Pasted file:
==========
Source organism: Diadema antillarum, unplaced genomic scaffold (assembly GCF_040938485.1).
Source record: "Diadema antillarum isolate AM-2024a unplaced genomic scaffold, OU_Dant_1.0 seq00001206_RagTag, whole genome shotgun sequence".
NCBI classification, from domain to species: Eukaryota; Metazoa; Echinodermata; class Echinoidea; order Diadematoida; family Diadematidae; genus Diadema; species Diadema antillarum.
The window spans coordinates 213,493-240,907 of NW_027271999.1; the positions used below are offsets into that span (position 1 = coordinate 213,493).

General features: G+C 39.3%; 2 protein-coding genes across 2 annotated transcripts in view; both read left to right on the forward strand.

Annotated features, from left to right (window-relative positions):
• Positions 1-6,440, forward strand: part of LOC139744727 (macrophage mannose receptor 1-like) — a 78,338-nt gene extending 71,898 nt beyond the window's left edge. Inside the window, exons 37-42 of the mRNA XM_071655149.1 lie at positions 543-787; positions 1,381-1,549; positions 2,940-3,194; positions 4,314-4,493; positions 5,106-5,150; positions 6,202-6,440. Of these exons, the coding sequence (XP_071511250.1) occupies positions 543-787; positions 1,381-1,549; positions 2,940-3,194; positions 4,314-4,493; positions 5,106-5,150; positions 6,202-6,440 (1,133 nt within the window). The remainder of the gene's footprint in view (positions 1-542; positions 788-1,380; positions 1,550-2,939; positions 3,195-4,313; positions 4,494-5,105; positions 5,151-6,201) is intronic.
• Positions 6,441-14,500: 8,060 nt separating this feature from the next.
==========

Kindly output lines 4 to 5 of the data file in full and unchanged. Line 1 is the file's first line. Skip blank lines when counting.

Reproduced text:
The window spans coordinates 213,493-240,907 of NW_027271999.1; the positions used below are offsets into that span (position 1 = coordinate 213,493).

General features: G+C 39.3%; 2 protein-coding genes across 2 annotated transcripts in view; both read left to right on the forward strand.